In retrospect, my best St. Catharines Sectional Tournament moments Saturday and Sunday came from getting there both days and going out to dinner with partner Selina Volpatti between the afternoon and evening sessions Saturday.
The trip to St. Catharines looked iffy both days. Saturday morning I had to drop my sweetie off at the Buffalo airport first. I wanted to hit the terminal by 11:30, she wanted to leave our house at 11:30, so guess who prevailed. It was 11:55 when I left airport property and hit the expressway. Miraculously, the miles zipped along and I was at game in a little more than half an hour.
On Sunday, the morning forecast was for a couple inches of snow, which is sort of what it looked like from my window. Anticipating a slow go, I left at 9:05 to get to the 10:30 Swiss teams game. No wait at the bridge. No snow on the Queen Elizabeth Way. I arrived with nearly an hour to spare and found Selina already holding down a table in the hotel coffee shop.
For dinner Saturday, I deferred to Selina’s native instincts about restaurants. Jack Astor’s or Wildfire, she asked. Chain vs. local? Local, of course. She’d been there the previous day with her Friday partner and shared the chateaubriand (served for two) and was ready to repeat the experience. And a fine experience it was.
The experience at the bridge tables, however, left a bit to be desired. Our fraction over 50% effort in the afternoon felt respectable, but we needed 54% to scratch. We’d make it up in the evening, we decided, and it felt like we were, but no. We limped in at 47.12%. In the double session score, we were eighth out of 14.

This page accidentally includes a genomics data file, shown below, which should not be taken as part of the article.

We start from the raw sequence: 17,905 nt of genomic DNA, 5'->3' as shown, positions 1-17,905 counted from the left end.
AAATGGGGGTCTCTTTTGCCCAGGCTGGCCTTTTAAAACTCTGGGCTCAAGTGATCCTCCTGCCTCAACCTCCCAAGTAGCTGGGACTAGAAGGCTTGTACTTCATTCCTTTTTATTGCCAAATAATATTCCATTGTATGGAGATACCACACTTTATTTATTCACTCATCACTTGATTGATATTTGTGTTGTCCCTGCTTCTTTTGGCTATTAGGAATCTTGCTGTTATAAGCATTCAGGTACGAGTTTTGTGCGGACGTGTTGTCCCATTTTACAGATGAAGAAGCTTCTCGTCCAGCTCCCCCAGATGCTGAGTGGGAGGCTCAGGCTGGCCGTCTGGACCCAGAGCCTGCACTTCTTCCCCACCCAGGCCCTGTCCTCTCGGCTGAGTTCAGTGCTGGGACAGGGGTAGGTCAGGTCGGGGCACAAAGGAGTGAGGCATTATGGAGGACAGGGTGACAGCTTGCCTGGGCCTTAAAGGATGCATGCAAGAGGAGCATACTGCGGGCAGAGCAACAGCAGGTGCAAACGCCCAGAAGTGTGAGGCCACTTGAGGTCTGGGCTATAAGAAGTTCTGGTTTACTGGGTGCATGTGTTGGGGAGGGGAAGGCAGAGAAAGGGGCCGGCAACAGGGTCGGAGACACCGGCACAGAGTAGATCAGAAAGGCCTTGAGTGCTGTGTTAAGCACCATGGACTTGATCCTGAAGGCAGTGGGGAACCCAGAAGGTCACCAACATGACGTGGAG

Our first setback in the Swiss teams game on Sunday came at sign-in. At the Buffalo sectionals, the stratification is determined by average master points. Here in St. Catharines, it’s decided according to the highest individual point count. Average points would have kept us in the B/C/D game. Individual points put us in the A/X section with the sharks.
Not having lined up teammates, we picked a pair from partnership chairwoman Kit Nash – Herb Heller and Sally Kellar. Like Selina and I, they were an international partnership, but in more ways than one. Herb, an 80ish widower in Pittsburgh, and Sally, a 70ish widow in the north end of Toronto, met online 10 years ago and have carried on a long-distance relationship ever since.
Needless to say, the sharks got us. We took a 30-0 victory point shellacking in the first round, which should have given us easier opponents. It did in the second round, but that turned out to be our single moment of glory.
Our only other chance of winning came in the final round, when Selina and I bid a makeable slam and didn’t make it, while our opponents stopped at game and took all 13 tricks. We wound up next to last among something like 24 A/X teams, ahead of the people we beat in the second round.
It didn’t look like a good day for the other Buffalo players, either. The team of Saleh Fetouh, Bud Seidenberg, David Hemmer and Chris Urbanek got only 99 victory points, well out of the running. Ken Meier and John Kirsits, who Selina and I might have hooked up with, played in the B/C/D game, needed victories in five rounds to scratch and only got four. The only happy face I saw belonged to Sushil Amlami, who managed to squeeze into the 299er game and finished second.
One consolation about playing in the A/X game is that winning an individual round is more rewarding. Win a round in the 299ers and it was worth something like .14 of a point. Win in the B/C/D and you got .21 or .22. An A/X win was good for .32. My total for the tournament – 1.52.